Herald Journal, July 18, 2005
Famous photographer zooms in on local horse
By Liz Hellmann
Paul and Laura Robideau spent the early morning hours July 11 primping and preparing for photographer Mark Barrett’s visit.
However, when he pulled up, the Robideaus greeted him in jeans and work clothes, while their horses were the ones glowing in the morning light.
Barrett had come all the way from his home in Florida to take pictures of the Robideau’s stallion, British Sterling, to be featured in his 2007 Gypsy Vanner calendar.
The shoot took place on the Robideau’s Lake Ridge Gypsy farm, in between Winsted and New Germany, and lasted about three hours.
“The pictures he takes are unbelievable,” Laura Robideau said. “He has quite an eye.”
Barrett produces stock and still photography, video and film, calendars, and software, among other things.
Barrett also has more than 300 magazine credits worldwide, and works extensively with horses and animals.
Working with animals sometimes requires creativity, as the Robideaus found out.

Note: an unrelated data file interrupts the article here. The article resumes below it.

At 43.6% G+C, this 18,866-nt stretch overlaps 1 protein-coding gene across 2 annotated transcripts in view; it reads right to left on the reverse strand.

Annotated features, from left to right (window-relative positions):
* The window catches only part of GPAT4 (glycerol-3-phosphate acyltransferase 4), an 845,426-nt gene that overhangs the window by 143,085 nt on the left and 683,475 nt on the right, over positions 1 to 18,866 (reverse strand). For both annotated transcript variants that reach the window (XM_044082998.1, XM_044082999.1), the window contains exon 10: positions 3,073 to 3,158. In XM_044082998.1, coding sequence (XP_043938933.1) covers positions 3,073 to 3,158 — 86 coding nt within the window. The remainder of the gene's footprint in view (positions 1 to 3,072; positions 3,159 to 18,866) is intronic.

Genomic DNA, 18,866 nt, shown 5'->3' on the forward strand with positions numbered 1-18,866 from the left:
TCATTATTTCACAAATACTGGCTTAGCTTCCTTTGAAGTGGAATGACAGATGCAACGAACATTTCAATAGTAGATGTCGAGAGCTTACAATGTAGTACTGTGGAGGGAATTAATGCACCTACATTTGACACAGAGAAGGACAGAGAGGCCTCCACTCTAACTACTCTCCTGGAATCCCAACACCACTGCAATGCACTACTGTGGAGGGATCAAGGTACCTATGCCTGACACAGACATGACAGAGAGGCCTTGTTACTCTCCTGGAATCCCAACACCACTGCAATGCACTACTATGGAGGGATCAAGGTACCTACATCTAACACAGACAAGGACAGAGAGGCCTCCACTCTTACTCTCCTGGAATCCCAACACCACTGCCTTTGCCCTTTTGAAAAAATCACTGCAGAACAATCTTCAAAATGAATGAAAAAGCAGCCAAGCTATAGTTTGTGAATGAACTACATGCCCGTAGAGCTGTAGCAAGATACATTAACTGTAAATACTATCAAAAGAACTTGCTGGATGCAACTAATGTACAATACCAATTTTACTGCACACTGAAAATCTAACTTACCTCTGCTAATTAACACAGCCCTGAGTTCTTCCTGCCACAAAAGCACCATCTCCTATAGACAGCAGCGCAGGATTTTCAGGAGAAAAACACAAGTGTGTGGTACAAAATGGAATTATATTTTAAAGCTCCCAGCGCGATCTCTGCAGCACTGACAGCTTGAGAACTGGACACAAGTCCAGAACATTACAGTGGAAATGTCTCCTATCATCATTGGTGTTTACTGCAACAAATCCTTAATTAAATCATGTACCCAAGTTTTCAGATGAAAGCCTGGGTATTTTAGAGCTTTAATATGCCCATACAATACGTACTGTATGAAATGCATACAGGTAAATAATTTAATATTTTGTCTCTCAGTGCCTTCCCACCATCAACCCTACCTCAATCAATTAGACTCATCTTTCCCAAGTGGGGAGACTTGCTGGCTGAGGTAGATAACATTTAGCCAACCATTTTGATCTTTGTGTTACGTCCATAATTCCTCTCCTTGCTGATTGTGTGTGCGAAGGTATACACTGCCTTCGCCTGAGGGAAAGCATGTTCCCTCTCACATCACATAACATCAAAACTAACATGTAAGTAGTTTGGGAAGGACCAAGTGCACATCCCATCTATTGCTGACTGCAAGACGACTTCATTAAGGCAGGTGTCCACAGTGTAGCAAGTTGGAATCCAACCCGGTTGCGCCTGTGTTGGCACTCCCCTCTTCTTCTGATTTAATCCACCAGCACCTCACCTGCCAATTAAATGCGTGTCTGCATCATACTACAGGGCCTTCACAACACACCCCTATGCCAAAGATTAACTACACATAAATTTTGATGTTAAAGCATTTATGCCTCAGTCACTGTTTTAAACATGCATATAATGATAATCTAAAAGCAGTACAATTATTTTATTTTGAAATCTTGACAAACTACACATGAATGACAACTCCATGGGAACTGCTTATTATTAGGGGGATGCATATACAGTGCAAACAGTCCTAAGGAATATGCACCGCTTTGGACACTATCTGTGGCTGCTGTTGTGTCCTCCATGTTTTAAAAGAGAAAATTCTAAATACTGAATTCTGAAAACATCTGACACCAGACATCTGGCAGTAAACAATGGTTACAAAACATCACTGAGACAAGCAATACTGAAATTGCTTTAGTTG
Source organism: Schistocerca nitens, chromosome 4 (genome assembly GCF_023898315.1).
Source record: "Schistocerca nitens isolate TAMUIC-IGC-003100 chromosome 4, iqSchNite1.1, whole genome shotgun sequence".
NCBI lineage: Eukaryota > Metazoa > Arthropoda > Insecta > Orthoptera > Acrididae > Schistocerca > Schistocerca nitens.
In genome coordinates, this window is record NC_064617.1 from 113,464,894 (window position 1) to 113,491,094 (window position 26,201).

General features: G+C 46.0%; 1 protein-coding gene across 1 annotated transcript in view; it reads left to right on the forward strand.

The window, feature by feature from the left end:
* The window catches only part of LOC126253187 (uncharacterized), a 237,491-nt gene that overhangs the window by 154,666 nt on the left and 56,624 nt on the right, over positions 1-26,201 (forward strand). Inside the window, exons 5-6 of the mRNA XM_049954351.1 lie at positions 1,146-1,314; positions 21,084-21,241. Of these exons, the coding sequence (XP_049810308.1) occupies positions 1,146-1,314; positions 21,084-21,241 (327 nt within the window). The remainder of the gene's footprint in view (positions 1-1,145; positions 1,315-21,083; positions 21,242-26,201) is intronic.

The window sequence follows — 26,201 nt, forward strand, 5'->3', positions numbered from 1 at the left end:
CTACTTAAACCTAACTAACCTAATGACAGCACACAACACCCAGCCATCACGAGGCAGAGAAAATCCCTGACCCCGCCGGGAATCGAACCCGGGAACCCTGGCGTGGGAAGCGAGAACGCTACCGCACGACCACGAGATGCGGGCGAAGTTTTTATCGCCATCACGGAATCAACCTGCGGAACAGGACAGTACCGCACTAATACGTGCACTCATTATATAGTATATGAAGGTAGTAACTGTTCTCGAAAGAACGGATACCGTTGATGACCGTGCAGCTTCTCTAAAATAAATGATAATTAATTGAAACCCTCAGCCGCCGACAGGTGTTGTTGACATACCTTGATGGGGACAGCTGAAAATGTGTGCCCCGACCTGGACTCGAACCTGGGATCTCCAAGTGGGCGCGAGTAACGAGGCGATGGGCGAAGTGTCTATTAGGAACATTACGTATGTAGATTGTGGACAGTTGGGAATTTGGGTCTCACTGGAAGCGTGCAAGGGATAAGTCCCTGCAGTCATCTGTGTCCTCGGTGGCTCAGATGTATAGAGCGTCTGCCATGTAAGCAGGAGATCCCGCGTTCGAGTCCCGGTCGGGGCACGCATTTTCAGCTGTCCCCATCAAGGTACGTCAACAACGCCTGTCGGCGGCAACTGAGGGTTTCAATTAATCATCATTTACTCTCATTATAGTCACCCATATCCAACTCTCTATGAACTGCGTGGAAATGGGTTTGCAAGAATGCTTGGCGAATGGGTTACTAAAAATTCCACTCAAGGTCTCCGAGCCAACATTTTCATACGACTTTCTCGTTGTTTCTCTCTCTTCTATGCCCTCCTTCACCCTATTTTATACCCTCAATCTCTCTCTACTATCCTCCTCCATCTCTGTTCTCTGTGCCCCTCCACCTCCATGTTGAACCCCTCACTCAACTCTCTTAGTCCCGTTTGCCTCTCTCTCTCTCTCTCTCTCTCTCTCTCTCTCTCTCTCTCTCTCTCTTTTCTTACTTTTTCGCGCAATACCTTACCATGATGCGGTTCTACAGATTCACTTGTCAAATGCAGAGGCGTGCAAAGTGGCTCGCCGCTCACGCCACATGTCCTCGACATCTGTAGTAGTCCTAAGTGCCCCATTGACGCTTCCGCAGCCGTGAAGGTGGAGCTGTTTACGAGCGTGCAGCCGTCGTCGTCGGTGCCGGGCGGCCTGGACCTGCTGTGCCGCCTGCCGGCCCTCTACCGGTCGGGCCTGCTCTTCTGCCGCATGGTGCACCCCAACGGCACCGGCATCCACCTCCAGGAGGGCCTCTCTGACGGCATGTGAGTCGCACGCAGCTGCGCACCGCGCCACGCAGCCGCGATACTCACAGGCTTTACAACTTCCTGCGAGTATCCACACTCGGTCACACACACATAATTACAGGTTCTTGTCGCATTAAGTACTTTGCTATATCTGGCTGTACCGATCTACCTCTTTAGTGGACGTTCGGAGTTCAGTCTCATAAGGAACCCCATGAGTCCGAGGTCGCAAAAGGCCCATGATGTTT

“There was one shot that he took of all the mares and babies,” Robideau said. “He had his wife run out of the woods pretending to be a bear, and they all turned and looked. It was quite a shot.”
While it helps to have cooperative animals, good trainers are a necessity for Barrett.
“The people handling the horse are just as important as the horse. They need to be able to control it,” Barrett said.
Robideau found out through the Gypsy Vanner Horse Society that Barrett was doing a calendar.
A couple other horse owners in Minnesota were also interested in having Barrett photograph their animals. The Robideaus decided to work together with the other owners to pay for Barrett’s airfare and expenses.
At least one of the pictures taken during the shoot will be used in the 2007 Gypsy Vanner calendar, which will be sold in Barnes and Nobles bookstores.
The rights to other pictures that Barrett took will be available for purchase, or a one-time-use permit, to the Robideaus to use in one of their brochures or to keep.
Paul also took this opportunity to have one of his favorite Arabian horses photographed.
“[Barrett] used to be a big Arabian horse photographer for years, everyone like his photos,” Robideau said.
The Robideaus bought British Sterling, who is a Gypsy Vanner stallion, and their three mares from England.
Gypsy Vanner horses were created by the gypsies for the purpose of being a strong and beautiful horse, which could pull their carts.
In general, Gypsy Vanner horses look like a smaller version of a draft horse.
“We got Sterling at a good price because we also bought a bunch of mares,” Robideau said.
On average, people spend about $10,000 to $20,000 for these horses, which usually have to be brought over from England.